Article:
Save Yourself by Kelly Braffet
Crown, May 2014
Disclosure: I received a review copy from the publisher via Blogging for Books in exchange for an honest review.
I was interested in Save Yourself both because it’s described as suspense fiction, because it’s by a woman, and because I need to read some books set in different states of the United States if I’m to make any headway in the Reading USA Fiction Challenge this year.
The story takes place in the small town of Ratchetsburg, Pennsylvania, within driving distance of Pittsburgh, and it centers on Patrick Cusimano, an underemployed depressed man in his mid-twenties as well as Verna Elshere, a high school student entering public school for the first time after being homeschooled by very religious parents. Both main characters are in difficult positions: Patrick is ostracized because his father killed a small child while driving drunk and he is the one who called the police 19 hours after the accident, and Verna is relentlessly bullied at school because of her father’s strong stance on abstinence-only sex education, a fight he took to the school board the year before this book takes place.
Action-wise, this doesn’t feel like what I would call a thriller: there is quite a bit of violence and brutality, but it’s not a racing plot: it simmers mostly, I would say. I somehow didn’t mind the pace of the plot because Braffet is quite good at getting me to care for his characters, all of whom are damaged people dealing with big issues. It is a tough read in spots– probably the toughest book I’ve read this year, but thankfully, there is some hope in the ending. If you are in the mood for a tough book, this one is a rewarding read.
Other reviews appear in Jenn’s Bookshelves and Reactions to Reading.
The Execution of Noa P. Singleton by Elizabeth L. Silver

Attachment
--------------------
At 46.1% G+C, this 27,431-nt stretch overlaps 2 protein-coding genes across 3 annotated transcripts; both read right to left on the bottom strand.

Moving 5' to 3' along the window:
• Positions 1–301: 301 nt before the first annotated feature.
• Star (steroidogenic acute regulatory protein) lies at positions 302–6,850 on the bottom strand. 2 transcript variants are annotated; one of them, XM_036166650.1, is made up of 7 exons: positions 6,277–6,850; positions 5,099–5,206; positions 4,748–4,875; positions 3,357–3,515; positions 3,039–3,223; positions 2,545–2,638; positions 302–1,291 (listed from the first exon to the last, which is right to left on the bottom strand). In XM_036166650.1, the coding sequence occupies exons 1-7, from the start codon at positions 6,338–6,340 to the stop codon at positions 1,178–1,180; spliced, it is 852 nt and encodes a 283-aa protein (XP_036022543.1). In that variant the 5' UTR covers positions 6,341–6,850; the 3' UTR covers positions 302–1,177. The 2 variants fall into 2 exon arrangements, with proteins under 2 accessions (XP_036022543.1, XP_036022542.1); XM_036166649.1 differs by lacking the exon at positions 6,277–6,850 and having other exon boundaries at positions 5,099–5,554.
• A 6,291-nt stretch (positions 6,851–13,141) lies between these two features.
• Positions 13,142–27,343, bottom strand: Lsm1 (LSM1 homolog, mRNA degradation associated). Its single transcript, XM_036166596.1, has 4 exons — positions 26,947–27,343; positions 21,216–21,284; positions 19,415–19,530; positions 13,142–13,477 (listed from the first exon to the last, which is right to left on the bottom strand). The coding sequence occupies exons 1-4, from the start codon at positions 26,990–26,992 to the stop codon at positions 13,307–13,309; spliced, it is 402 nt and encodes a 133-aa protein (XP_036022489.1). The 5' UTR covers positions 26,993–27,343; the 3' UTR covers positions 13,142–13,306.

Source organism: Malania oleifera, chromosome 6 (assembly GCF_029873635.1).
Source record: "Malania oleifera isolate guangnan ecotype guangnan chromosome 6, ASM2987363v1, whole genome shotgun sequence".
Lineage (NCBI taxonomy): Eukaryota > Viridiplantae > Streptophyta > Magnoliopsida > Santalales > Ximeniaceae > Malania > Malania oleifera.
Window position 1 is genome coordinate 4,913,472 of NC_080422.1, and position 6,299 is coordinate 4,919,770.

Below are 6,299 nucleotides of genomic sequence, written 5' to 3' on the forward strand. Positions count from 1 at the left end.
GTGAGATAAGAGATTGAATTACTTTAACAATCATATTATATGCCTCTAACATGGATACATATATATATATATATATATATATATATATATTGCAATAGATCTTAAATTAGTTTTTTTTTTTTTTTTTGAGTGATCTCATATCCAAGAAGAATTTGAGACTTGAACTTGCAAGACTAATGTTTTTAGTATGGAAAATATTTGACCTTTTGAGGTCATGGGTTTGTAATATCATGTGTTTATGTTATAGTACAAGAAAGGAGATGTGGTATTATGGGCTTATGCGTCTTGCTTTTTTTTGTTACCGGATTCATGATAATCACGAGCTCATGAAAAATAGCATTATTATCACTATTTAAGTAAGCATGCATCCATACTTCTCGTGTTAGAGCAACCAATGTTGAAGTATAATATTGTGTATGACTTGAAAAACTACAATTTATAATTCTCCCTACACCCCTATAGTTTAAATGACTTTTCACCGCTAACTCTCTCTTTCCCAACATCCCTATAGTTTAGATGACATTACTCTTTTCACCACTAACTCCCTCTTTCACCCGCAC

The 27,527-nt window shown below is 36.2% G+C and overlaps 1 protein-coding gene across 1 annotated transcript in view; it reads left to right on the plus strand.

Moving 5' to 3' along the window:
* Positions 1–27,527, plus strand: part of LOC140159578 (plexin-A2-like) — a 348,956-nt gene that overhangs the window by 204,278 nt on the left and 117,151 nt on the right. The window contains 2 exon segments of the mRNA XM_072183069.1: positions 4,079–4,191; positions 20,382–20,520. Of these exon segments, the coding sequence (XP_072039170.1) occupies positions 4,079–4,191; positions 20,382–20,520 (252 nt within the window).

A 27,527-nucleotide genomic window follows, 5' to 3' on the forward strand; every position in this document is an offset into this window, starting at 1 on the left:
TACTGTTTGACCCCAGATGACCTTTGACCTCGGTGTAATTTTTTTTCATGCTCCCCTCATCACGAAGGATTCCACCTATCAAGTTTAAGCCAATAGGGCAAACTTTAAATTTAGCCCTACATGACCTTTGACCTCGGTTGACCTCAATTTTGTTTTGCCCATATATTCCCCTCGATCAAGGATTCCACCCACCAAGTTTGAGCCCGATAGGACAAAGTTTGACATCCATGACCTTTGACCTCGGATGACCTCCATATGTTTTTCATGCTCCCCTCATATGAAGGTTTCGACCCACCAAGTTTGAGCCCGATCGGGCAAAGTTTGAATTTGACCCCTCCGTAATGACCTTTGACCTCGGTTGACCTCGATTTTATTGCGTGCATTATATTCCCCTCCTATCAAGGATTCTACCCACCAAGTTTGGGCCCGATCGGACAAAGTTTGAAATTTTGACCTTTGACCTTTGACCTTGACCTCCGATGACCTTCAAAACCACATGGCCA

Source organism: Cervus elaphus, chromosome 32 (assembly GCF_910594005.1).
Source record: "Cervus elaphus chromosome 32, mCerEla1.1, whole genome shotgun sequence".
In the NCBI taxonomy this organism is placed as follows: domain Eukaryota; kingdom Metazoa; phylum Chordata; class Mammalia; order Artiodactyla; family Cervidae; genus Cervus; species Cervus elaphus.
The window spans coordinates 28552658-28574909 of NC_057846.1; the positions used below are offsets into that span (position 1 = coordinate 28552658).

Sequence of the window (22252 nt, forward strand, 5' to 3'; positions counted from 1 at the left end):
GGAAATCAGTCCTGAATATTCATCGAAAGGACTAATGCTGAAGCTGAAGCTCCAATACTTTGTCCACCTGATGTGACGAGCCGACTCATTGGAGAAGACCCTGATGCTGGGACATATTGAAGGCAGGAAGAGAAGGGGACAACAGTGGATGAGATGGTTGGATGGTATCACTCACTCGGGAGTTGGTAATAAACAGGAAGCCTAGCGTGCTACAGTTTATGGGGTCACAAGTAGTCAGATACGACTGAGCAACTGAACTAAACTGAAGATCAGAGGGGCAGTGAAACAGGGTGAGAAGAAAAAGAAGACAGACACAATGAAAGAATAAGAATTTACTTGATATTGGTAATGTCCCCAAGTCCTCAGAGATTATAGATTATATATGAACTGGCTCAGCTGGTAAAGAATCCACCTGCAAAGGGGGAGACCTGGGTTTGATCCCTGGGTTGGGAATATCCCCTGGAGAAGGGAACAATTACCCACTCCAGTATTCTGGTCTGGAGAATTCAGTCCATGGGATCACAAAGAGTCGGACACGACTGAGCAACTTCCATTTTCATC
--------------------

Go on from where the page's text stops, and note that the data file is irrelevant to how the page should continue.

Crown, June 2013
FTC Disclosure: I received a review copy from the publisher via Edelweiss.
In my quest to get out of my police-procedural rut, I picked up this debut novel that is the confessions of a woman who is on death row for murdering a young woman named Sarah. Noa meets the murder victim’s mother Marlene, who has hired a new lawyer in her own law firm to investigate a possible clemency petition to commute Noa’s sentence from death to life in prison. The novel is a series of flashbacks to Noa’s childhood, her crimes, and her nearly ten years going through the criminal justice system as she writes her story for her lawyer. There are some strange dynamics among Noa, Marlene, and the young lawyer Oliver in charge of her clemency petition.
The story didn’t really pick up steam for me until we reached Noa’s interrogation and trial, and I think it’s because I prefer legal drama to psychological drama. Character-wise, I wasn’t that drawn to the story at the beginning. This is a book that takes a long to show Noa’s character as well, and I think that is what slowed me down in the first half of the book.
I think people will read this book in order to talk about Noa’s character, especially because her character takes a long time to develop. Also made for book club discussion are Noa’s asides about the strangeness of the felony-murder rule and the strangeness of trial procedure where the judge instructs the jury to disregard a previous statement. How can a jury really not consider the statement? That being said, for me, this book is more interesting to talk about than it was to read, and I think it’s because I’ve read too many books with strange twists lately. I’m ready for different sorts of narratives.
Other reviews appear in FictionFan’s Book Reviews and Crimespree Magazine.